Rio Tinto committed to increasing its annual iron-ore output in Australia by around 25%, but said the expansion would cost less than originally planned and take longer than expected.
The move represents a bet on China's future demand for iron ore, despite its economy stuttering in recent months and analysts' forecasts for a steady fall in the price of the steelmaking commodity in coming years. China imports around 60 per cent of the world's iron ore to make steel for use in everything from the skyscrapers to luxury sedans.
Rio Tinto said it would focus on expanding existing mines as it looked to increase its production capacity in the Pilbara region to 360 million tons of iron ore a year. By targeting those mines first, Rio Tinto said it would save more than $US3 billion in costs compared to its original expansion plans.
Rio Tinto will spend $400 million to fund the expansion, which will increase mine production capacity by more than 60 million tonnes a year between 2014 and 2017.
The rapid expansion is expected to be achieved through boosted production at existing mines, productivity gains and the development of the Silvergrass mine.
"The majority of the low-cost growth will be delivered in the next two years with mine production of more than 330 million tonnes in 2015," Rio said in a statement.
Rio plans to reach a run-rate capacity of 290 million tonnes per annum (mtpa) by the end of the first half of 2014 after completing the first phase of its expanded port rail and mine operations.
The second phase of expansion of the port, rail and power infrastructure to get to 360 mtpa is expected to be completed in the first half of 2015.
Rio recently said it was confident of hitting its 2013 iron ore production target of 265 million tonnes.
But Rio has deferred an investment decision on Silvergrass until the third quarter of 2014, and a decision on the proposed Koodaideri mine has been deferred until 2016.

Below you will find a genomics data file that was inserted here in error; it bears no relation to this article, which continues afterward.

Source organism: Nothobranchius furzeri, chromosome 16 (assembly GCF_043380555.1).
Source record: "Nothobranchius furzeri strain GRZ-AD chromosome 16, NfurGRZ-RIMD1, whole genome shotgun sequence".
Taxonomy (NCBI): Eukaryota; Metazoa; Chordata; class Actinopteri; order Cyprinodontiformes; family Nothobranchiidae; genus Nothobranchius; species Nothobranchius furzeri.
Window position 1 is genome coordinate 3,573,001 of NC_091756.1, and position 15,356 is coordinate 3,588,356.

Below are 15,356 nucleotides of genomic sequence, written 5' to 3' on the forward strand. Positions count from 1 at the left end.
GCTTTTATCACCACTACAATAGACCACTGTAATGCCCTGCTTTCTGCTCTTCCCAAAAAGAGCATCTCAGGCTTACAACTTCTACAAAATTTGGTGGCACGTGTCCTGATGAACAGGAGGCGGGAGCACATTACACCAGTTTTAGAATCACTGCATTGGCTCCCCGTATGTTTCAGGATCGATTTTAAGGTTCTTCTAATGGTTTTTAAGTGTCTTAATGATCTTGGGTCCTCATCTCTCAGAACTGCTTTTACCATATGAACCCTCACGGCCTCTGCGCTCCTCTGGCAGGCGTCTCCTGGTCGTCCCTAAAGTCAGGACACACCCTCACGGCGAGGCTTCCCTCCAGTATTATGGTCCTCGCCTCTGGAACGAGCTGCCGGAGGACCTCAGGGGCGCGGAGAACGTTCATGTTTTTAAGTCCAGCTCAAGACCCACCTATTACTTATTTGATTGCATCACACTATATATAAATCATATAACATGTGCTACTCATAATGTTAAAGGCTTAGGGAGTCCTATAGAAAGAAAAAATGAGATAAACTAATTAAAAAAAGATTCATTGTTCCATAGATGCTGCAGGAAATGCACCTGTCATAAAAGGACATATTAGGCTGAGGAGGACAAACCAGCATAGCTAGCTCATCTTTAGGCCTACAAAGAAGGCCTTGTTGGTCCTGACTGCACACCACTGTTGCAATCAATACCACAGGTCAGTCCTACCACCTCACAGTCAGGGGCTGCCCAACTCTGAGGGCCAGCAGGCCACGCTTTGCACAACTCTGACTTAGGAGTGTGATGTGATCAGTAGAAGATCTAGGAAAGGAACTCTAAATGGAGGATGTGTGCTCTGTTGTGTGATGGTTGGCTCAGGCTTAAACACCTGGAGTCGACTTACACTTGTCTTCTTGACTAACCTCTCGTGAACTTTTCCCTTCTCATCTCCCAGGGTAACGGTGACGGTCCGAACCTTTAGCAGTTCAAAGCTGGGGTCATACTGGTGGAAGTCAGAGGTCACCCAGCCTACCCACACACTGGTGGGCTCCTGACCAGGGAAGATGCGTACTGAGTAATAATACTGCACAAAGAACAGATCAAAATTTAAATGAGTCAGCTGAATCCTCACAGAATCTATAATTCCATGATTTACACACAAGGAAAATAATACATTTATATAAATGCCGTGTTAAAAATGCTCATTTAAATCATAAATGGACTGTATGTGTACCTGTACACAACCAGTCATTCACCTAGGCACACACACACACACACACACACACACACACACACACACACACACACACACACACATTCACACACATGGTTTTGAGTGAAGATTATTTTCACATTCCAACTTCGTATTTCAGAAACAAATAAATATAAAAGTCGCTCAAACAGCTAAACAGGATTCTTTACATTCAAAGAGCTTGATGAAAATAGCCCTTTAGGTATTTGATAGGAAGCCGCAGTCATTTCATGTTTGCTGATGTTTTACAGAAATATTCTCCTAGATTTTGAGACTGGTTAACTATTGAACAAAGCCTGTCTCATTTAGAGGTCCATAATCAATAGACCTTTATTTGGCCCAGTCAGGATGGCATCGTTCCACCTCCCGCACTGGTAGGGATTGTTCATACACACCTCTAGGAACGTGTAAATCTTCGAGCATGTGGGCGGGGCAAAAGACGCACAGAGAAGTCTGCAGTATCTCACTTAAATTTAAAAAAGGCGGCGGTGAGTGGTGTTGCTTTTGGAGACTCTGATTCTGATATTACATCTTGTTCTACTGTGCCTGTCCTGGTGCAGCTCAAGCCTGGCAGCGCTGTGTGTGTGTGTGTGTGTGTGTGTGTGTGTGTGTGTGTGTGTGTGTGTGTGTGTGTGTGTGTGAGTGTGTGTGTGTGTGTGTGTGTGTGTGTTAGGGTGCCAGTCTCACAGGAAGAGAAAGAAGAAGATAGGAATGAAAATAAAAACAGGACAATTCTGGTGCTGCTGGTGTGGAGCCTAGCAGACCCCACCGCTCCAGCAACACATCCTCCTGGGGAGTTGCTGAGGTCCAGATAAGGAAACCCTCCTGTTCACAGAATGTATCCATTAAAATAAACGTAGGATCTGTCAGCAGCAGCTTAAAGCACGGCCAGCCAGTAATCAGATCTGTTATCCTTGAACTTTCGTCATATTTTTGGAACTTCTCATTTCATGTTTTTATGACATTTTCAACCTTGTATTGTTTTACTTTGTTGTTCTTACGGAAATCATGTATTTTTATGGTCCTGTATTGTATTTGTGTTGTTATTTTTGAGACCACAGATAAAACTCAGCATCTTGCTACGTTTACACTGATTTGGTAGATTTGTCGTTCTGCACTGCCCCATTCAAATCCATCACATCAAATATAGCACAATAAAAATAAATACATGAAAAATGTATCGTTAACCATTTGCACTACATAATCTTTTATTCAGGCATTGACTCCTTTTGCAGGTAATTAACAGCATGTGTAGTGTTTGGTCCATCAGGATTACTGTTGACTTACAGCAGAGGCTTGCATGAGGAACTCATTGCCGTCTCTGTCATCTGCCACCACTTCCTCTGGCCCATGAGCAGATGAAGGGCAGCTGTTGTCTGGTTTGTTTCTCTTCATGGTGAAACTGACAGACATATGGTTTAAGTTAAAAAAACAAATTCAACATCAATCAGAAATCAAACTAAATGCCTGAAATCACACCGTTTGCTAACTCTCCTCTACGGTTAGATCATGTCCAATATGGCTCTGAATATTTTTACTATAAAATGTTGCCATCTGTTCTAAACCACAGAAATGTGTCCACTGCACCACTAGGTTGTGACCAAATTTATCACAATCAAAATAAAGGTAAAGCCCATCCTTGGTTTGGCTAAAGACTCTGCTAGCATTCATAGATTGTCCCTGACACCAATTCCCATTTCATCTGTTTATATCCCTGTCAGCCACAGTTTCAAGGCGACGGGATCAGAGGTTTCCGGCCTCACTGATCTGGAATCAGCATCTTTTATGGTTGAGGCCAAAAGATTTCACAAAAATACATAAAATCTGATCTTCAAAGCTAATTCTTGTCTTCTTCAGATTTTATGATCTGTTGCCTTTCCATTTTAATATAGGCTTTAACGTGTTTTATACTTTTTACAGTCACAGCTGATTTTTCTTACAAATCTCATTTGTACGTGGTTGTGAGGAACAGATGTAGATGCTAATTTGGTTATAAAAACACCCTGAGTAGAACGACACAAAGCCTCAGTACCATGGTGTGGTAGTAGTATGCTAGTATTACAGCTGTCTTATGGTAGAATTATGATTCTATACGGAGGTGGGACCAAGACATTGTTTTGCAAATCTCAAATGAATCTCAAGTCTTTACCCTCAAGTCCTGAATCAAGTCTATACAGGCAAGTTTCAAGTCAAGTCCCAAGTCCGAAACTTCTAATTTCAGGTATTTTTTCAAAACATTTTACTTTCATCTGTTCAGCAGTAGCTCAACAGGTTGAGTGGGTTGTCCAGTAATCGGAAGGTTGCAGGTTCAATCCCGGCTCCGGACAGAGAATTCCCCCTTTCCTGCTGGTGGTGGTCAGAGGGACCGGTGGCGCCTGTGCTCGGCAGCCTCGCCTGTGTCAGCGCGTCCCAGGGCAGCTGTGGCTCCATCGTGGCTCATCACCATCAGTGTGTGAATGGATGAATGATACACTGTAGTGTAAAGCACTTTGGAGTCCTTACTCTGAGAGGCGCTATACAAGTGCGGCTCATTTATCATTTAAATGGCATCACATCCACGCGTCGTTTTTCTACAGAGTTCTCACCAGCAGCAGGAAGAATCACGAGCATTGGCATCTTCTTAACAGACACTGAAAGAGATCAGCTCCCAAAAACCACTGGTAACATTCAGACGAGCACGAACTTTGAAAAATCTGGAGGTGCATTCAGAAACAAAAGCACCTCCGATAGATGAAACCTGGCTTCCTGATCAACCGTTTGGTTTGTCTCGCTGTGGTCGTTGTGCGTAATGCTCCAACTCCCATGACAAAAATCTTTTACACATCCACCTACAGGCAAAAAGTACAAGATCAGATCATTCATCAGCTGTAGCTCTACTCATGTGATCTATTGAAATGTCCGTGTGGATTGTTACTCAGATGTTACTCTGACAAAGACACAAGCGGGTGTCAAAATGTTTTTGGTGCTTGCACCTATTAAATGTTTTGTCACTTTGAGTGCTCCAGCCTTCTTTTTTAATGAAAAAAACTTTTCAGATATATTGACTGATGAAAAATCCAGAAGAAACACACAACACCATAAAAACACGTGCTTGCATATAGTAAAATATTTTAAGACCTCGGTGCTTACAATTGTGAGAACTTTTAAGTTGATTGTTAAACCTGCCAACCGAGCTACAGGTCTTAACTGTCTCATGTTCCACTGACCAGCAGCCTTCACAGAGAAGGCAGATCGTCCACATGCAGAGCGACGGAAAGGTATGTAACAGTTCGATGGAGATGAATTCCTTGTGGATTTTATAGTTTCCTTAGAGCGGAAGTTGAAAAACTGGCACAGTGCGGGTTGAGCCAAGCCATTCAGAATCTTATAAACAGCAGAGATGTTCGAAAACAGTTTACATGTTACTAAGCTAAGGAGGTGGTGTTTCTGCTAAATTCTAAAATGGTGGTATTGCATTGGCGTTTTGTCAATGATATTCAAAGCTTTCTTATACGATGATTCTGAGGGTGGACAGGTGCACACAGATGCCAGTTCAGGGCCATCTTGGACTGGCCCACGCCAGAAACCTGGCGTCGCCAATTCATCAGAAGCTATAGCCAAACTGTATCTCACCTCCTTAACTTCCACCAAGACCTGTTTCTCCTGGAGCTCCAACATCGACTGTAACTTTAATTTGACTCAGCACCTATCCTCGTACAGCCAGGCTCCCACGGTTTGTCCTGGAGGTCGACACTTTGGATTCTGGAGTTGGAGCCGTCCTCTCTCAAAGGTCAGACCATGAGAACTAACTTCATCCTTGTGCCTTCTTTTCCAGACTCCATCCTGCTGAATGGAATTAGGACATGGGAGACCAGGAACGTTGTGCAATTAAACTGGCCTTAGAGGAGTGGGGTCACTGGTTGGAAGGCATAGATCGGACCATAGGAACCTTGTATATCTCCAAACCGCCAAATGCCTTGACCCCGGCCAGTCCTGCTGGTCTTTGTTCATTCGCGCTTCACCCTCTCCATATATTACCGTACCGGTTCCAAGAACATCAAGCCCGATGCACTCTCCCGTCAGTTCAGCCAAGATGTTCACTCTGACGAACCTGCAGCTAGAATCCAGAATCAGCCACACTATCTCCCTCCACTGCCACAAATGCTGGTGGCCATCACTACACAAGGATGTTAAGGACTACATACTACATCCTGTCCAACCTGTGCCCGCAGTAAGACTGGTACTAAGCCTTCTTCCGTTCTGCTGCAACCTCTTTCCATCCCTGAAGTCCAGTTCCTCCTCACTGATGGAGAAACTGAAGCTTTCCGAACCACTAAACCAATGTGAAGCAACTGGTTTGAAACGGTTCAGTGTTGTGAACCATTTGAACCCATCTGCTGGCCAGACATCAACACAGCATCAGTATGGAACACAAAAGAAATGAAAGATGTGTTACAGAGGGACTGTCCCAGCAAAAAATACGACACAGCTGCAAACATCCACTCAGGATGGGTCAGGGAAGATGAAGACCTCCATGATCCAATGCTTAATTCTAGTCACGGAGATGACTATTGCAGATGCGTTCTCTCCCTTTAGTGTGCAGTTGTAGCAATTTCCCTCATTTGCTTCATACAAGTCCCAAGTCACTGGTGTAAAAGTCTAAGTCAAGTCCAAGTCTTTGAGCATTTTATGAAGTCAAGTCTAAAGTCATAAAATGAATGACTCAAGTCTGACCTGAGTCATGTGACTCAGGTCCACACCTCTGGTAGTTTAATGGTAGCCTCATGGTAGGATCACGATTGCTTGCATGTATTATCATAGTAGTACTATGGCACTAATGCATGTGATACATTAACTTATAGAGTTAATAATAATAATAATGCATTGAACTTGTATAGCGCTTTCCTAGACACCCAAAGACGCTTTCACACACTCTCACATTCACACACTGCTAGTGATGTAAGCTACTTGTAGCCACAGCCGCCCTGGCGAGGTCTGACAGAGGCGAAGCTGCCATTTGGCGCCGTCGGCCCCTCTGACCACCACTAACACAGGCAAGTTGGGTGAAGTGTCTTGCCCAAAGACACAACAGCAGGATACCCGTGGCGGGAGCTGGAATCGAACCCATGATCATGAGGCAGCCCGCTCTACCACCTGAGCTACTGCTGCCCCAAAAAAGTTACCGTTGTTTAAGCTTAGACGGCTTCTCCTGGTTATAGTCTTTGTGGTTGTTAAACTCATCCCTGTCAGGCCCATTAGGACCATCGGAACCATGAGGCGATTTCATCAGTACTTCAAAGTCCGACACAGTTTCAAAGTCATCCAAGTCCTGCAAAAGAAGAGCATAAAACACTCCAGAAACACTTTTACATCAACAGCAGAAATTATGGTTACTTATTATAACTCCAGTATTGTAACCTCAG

It comes after Rio targeted a reduction of $US5 billion ($A5.49 billion) in its overall operating cost cuts by the end of 2014.
Chief executive Sam Walsh said the expansion of the company's Pilbara operations represented the most attractive investment opportunity in the sector.
"It's in line with my commitment to be totally focussed on only allocating capital to opportunities that will generate the best returns to shareholders," Mr Walsh said in a statement.
Analysts were expecting $US5 billion to be allocated on an iron ore expansion to achieve 360 million tonnes a year.
The expansion is subject to government and joint venture approvals.
"This investment is driven by the attractive long-term fundamentals for iron ore which are underpinned by urbanisation and income growth in the developing world, particularly China," Andrew Harding, Rio Tinto's head of iron ore, said in a statement.
Rio Tinto has delayed investment decisions on its proposed Silvergrass mine until the third quarter of next year at the earliest, and said it wouldn't make a decision on its Koodaideri site until at least 2016.
Ahead of Thursday's decision, Rio has been investing US$3.5 billion on building more berths at its Cape Lambert port, and expanding rail lines in the Pilbara.